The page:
By: jeanne.fury Posted in: featured On: Tuesday, November 27th, 2012
In the latest issue of Decibel (#99), I interviewed J.D. Cronise of the Sword about the band’s new album, Apocryphon. All was going in a predictable manner until, toward the end of our chat, Cronise began discussing his distaste for mosh pits and moshing, and how he prefers people to keep their shit together and quit wildin’ out because it’s disrespectful to the non-moshers and disrupts his concentration; and also, you’re ruining the experience for everyone, you jerkface.
Here’s how it started: I asked what was different about the new album. Cronise responded:
“There’s a lot less aggression musically, and that was kind of calculated. It has occurred to me multiple times over the years that we’ve been playing live that when I hear ‘Battery’ by Metallica, my instinct is not to put my head down, run in a circle and shove people around me. That to me seems bizarre and kind of silly. When other people hear songs like that, that is what their instinct is to do. To me, that takes away from a musical performance when there’s accomplished, talented musicians onstage performing songs for you; to engage in this totally unrelated physical activity to me is disrespectful, in a way, to the rest of the audience that doesn’t want to do that, and to the band on stage that are trying to perform for you. We kind of wanted to dial back the thrashiness a little bit in the hopes that people would sit still (laughs) to a degree. Still rock out and bang their heads and enjoy the show, but not take it to such an extreme, adrenalized level where they kind of act like lunatics.”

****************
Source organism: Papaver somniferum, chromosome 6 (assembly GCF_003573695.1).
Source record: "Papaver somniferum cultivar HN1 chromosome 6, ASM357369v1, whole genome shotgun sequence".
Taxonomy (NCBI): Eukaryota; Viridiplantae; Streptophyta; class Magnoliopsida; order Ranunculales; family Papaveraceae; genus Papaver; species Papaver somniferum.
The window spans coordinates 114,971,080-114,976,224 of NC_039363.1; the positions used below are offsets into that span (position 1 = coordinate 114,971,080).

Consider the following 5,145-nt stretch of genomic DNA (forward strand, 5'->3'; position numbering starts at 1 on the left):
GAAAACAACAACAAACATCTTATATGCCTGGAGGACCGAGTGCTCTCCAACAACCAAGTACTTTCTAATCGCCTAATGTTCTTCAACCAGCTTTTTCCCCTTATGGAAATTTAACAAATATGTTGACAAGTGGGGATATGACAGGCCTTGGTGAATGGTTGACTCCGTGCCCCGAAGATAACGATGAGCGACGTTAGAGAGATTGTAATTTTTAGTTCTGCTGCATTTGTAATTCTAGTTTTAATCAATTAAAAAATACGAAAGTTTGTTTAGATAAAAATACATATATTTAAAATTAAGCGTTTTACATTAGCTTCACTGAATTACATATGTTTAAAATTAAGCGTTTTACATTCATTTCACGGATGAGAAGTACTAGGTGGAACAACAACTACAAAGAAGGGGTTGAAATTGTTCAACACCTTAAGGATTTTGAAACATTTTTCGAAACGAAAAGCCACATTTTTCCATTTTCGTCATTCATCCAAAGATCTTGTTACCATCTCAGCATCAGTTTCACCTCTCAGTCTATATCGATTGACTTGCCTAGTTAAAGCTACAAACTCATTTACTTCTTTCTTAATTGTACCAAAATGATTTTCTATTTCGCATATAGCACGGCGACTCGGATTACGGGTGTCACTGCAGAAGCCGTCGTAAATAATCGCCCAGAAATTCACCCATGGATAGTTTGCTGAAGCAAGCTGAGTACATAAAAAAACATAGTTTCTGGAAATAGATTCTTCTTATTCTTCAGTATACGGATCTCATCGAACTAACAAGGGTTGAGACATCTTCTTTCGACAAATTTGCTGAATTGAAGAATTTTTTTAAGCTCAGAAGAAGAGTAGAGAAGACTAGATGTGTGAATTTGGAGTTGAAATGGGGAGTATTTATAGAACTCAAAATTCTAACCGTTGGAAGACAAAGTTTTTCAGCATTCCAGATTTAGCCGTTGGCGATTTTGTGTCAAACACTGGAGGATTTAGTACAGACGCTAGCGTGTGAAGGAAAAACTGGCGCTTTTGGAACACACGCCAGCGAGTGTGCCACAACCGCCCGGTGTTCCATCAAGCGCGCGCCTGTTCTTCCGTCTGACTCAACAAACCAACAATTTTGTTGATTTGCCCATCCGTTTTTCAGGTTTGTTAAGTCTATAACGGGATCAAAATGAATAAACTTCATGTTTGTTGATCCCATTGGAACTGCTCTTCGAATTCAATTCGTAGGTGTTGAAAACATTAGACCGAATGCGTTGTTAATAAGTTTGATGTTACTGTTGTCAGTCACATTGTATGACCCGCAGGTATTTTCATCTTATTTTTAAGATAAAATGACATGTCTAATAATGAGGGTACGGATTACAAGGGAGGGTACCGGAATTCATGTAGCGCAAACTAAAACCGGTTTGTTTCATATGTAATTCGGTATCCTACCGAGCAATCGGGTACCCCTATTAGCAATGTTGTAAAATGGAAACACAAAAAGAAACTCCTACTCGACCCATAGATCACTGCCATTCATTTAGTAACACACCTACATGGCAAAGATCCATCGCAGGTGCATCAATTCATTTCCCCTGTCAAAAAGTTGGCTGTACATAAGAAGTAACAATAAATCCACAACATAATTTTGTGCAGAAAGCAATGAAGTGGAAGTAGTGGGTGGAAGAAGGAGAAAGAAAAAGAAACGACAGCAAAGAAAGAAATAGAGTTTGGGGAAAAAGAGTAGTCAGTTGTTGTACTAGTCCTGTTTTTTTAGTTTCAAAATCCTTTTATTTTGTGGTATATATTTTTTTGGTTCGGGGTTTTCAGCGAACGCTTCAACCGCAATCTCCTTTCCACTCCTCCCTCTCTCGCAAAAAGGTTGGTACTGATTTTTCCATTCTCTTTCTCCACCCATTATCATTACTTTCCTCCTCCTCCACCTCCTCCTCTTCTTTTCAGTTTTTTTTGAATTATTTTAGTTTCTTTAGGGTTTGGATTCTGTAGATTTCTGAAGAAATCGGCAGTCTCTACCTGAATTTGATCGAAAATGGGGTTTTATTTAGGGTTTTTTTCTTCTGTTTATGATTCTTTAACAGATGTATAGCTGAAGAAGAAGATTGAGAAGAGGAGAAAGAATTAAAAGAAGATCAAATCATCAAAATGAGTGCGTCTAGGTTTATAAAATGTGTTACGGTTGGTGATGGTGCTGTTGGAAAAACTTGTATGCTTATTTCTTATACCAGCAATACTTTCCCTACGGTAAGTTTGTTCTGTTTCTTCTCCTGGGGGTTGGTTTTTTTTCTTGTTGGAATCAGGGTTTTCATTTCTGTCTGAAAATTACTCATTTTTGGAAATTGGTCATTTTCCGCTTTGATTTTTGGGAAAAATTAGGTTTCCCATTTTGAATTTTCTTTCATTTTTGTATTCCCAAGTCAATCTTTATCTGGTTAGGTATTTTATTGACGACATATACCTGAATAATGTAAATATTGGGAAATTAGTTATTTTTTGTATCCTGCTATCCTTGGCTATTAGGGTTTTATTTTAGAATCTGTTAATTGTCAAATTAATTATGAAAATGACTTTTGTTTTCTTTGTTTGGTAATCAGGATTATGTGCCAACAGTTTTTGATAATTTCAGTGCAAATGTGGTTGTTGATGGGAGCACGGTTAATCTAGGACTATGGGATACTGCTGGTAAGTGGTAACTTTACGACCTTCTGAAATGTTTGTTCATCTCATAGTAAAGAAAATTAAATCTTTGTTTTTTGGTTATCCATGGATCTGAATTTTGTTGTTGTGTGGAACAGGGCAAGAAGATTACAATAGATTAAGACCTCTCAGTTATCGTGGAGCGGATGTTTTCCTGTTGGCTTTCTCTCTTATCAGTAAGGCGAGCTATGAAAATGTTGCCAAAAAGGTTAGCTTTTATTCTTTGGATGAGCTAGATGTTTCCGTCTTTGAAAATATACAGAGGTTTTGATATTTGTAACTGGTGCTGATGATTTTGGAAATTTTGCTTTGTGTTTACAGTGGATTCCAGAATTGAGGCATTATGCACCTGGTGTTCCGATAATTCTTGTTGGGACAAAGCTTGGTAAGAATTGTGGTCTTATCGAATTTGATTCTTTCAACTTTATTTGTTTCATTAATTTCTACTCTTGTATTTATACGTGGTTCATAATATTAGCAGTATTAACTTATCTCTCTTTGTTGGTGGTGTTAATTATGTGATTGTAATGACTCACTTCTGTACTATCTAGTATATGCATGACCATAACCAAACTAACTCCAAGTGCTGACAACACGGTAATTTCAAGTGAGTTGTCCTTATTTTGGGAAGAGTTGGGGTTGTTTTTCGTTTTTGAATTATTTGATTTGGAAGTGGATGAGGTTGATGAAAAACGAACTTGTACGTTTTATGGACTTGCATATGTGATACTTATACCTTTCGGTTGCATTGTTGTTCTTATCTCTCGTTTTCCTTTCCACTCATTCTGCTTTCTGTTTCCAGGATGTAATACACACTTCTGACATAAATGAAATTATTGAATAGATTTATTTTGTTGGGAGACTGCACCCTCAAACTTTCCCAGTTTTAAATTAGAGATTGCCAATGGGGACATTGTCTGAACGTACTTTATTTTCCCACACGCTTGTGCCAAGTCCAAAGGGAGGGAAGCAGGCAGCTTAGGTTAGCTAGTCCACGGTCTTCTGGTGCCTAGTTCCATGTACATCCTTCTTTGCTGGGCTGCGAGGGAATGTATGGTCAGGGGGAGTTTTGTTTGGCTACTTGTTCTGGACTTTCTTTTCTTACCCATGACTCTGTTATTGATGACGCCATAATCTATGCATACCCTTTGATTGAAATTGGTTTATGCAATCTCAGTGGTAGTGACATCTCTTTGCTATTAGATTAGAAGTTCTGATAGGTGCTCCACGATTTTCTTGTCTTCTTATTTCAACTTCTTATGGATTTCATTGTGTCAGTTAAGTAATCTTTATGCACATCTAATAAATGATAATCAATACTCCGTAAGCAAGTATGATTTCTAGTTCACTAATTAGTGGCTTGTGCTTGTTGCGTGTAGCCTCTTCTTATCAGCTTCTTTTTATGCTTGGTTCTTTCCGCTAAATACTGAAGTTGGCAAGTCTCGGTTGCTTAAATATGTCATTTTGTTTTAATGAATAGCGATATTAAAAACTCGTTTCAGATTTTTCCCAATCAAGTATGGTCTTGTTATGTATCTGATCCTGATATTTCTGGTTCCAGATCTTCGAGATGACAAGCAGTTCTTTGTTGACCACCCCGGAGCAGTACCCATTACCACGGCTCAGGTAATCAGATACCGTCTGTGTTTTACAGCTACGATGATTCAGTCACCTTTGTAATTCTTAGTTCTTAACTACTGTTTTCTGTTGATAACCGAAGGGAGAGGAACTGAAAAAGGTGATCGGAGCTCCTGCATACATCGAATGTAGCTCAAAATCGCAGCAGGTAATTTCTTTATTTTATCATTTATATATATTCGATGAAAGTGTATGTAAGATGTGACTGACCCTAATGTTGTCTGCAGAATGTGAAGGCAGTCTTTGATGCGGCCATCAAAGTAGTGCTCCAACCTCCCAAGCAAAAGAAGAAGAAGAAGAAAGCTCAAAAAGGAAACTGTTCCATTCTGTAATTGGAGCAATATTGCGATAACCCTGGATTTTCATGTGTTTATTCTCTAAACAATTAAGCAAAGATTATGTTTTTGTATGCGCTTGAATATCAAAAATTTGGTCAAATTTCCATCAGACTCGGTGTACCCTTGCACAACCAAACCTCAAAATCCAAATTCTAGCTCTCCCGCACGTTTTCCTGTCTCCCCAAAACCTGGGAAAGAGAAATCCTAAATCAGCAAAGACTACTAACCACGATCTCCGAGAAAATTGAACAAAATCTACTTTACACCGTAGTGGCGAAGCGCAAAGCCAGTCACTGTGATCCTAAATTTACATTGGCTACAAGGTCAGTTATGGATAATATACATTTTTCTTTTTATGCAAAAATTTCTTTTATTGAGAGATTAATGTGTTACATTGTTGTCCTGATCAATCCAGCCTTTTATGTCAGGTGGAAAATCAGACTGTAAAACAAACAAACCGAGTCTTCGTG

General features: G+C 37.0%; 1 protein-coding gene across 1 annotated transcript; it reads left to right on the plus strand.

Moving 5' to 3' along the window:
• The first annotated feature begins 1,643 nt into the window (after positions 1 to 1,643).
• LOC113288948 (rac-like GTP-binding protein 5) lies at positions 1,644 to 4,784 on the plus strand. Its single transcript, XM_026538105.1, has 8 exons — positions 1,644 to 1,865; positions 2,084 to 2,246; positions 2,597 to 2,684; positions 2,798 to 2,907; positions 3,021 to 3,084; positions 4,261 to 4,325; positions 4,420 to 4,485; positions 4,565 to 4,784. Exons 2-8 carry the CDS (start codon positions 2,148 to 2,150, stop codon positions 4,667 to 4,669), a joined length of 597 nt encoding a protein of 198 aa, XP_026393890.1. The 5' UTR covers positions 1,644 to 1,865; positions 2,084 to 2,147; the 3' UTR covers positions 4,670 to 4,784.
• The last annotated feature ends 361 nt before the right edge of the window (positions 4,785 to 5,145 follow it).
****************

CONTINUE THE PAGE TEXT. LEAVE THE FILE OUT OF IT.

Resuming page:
Right around that time, the thought flashed through my head—is he fucking with me? It wouldn’t be the first time a band tried to get cute. But the tone of his voice implied otherwise. Dude was serious: You shouldn’t have an extreme physical reaction to his songs, because it’s disrespectful. So, I asked him, Does this behavior throw you, the performer, off?
“It can, it can. It kind of depends on the whole mood of the crowd. You know, sometimes that’s just what happens, and it all depends on the show and the audience. Sometimes it works when the audience is going crazy like that. And sometimes it’s a small element of the crowd that’s making the show unpleasant for the majority of the crowd, and in those cases it definitely is distracting and annoying. When you see people at the front of the stage trying to watch you, and they’re getting shoved and getting run into constantly, you can tell they’re annoyed and getting pissed off, and it pisses you off because they’re your fans and they’re trying to watch you.”
Right, but let me just point out the obvious: Different strokes for different folks. What makes me somber may make you rage; what makes you puke may make me party. There is no correct way to react to art, regardless of “the show and the audience.” I needed Cronise to give me an example.
Do you have an instance that sticks out in your mind that is particularly indicative of what you’re talking about?